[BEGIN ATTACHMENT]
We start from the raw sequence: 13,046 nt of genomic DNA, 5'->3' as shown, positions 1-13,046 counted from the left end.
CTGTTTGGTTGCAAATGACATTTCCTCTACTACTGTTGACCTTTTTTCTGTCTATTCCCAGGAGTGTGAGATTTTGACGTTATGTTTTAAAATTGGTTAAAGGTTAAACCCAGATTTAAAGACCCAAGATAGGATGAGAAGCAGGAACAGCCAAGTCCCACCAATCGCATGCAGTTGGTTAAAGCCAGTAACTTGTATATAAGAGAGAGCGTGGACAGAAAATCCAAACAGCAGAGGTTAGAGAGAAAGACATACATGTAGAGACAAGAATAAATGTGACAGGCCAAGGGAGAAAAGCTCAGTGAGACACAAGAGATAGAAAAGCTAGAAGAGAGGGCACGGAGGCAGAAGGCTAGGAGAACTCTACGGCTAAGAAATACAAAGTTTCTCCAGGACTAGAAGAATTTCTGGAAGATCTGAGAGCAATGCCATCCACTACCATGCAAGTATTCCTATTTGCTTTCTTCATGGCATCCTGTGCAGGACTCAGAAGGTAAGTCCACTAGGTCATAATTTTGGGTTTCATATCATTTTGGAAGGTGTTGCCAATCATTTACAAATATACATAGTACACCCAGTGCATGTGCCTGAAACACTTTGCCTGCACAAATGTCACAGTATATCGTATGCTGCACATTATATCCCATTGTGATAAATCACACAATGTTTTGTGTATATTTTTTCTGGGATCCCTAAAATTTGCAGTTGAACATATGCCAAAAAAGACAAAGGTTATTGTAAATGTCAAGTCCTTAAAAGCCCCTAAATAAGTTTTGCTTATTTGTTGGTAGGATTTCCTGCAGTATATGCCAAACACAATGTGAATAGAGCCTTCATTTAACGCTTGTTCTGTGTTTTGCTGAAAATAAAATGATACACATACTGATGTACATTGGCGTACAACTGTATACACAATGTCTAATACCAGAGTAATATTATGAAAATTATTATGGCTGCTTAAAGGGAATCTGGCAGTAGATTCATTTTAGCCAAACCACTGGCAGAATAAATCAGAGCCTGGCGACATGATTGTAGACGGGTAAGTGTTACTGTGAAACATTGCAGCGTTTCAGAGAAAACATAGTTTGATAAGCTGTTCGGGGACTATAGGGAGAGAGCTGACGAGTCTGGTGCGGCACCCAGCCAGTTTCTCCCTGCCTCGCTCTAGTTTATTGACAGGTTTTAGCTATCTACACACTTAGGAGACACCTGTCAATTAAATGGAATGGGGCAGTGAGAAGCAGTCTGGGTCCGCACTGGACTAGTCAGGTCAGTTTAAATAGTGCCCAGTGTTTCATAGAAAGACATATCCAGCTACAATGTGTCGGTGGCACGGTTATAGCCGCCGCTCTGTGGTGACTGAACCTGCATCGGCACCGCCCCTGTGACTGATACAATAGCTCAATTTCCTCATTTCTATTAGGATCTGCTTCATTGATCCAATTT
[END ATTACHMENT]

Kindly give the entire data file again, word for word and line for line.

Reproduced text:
We start from the raw sequence: 13,046 nt of genomic DNA, 5'->3' as shown, positions 1-13,046 counted from the left end.
CTGTTTGGTTGCAAATGACATTTCCTCTACTACTGTTGACCTTTTTTCTGTCTATTCCCAGGAGTGTGAGATTTTGACGTTATGTTTTAAAATTGGTTAAAGGTTAAACCCAGATTTAAAGACCCAAGATAGGATGAGAAGCAGGAACAGCCAAGTCCCACCAATCGCATGCAGTTGGTTAAAGCCAGTAACTTGTATATAAGAGAGAGCGTGGACAGAAAATCCAAACAGCAGAGGTTAGAGAGAAAGACATACATGTAGAGACAAGAATAAATGTGACAGGCCAAGGGAGAAAAGCTCAGTGAGACACAAGAGATAGAAAAGCTAGAAGAGAGGGCACGGAGGCAGAAGGCTAGGAGAACTCTACGGCTAAGAAATACAAAGTTTCTCCAGGACTAGAAGAATTTCTGGAAGATCTGAGAGCAATGCCATCCACTACCATGCAAGTATTCCTATTTGCTTTCTTCATGGCATCCTGTGCAGGACTCAGAAGGTAAGTCCACTAGGTCATAATTTTGGGTTTCATATCATTTTGGAAGGTGTTGCCAATCATTTACAAATATACATAGTACACCCAGTGCATGTGCCTGAAACACTTTGCCTGCACAAATGTCACAGTATATCGTATGCTGCACATTATATCCCATTGTGATAAATCACACAATGTTTTGTGTATATTTTTTCTGGGATCCCTAAAATTTGCAGTTGAACATATGCCAAAAAAGACAAAGGTTATTGTAAATGTCAAGTCCTTAAAAGCCCCTAAATAAGTTTTGCTTATTTGTTGGTAGGATTTCCTGCAGTATATGCCAAACACAATGTGAATAGAGCCTTCATTTAACGCTTGTTCTGTGTTTTGCTGAAAATAAAATGATACACATACTGATGTACATTGGCGTACAACTGTATACACAATGTCTAATACCAGAGTAATATTATGAAAATTATTATGGCTGCTTAAAGGGAATCTGGCAGTAGATTCATTTTAGCCAAACCACTGGCAGAATAAATCAGAGCCTGGCGACATGATTGTAGACGGGTAAGTGTTACTGTGAAACATTGCAGCGTTTCAGAGAAAACATAGTTTGATAAGCTGTTCGGGGACTATAGGGAGAGAGCTGACGAGTCTGGTGCGGCACCCAGCCAGTTTCTCCCTGCCTCGCTCTAGTTTATTGACAGGTTTTAGCTATCTACACACTTAGGAGACACCTGTCAATTAAATGGAATGGGGCAGTGAGAAGCAGTCTGGGTCCGCACTGGACTAGTCAGGTCAGTTTAAATAGTGCCCAGTGTTTCATAGAAAGACATATCCAGCTACAATGTGTCGGTGGCACGGTTATAGCCGCCGCTCTGTGGTGACTGAACCTGCATCGGCACCGCCCCTGTGACTGATACAATAGCTCAATTTCCTCATTTCTATTAGGATCTGCTTCATTGATCCAATTT